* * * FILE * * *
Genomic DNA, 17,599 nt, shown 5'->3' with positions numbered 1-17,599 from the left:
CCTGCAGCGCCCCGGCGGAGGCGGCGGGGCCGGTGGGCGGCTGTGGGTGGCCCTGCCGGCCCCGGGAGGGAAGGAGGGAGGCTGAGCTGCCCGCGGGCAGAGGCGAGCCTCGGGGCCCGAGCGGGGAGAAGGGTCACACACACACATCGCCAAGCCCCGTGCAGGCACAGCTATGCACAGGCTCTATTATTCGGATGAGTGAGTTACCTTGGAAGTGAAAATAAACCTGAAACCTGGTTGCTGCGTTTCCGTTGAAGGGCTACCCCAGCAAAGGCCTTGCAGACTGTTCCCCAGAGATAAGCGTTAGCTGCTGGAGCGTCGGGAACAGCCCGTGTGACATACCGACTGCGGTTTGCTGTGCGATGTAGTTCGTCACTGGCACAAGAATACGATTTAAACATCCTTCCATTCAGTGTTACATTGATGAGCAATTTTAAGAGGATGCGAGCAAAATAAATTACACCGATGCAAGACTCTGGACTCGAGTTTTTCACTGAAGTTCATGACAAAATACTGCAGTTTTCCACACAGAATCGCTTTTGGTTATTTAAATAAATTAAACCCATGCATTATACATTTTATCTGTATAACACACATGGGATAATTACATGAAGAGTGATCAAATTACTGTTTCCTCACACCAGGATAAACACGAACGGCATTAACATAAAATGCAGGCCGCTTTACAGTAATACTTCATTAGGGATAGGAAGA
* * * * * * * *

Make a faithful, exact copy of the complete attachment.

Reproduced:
Genomic DNA, 17,599 nt, shown 5'->3' with positions numbered 1-17,599 from the left:
CCTGCAGCGCCCCGGCGGAGGCGGCGGGGCCGGTGGGCGGCTGTGGGTGGCCCTGCCGGCCCCGGGAGGGAAGGAGGGAGGCTGAGCTGCCCGCGGGCAGAGGCGAGCCTCGGGGCCCGAGCGGGGAGAAGGGTCACACACACACATCGCCAAGCCCCGTGCAGGCACAGCTATGCACAGGCTCTATTATTCGGATGAGTGAGTTACCTTGGAAGTGAAAATAAACCTGAAACCTGGTTGCTGCGTTTCCGTTGAAGGGCTACCCCAGCAAAGGCCTTGCAGACTGTTCCCCAGAGATAAGCGTTAGCTGCTGGAGCGTCGGGAACAGCCCGTGTGACATACCGACTGCGGTTTGCTGTGCGATGTAGTTCGTCACTGGCACAAGAATACGATTTAAACATCCTTCCATTCAGTGTTACATTGATGAGCAATTTTAAGAGGATGCGAGCAAAATAAATTACACCGATGCAAGACTCTGGACTCGAGTTTTTCACTGAAGTTCATGACAAAATACTGCAGTTTTCCACACAGAATCGCTTTTGGTTATTTAAATAAATTAAACCCATGCATTATACATTTTATCTGTATAACACACATGGGATAATTACATGAAGAGTGATCAAATTACTGTTTCCTCACACCAGGATAAACACGAACGGCATTAACATAAAATGCAGGCCGCTTTACAGTAATACTTCATTAGGGATAGGAAGA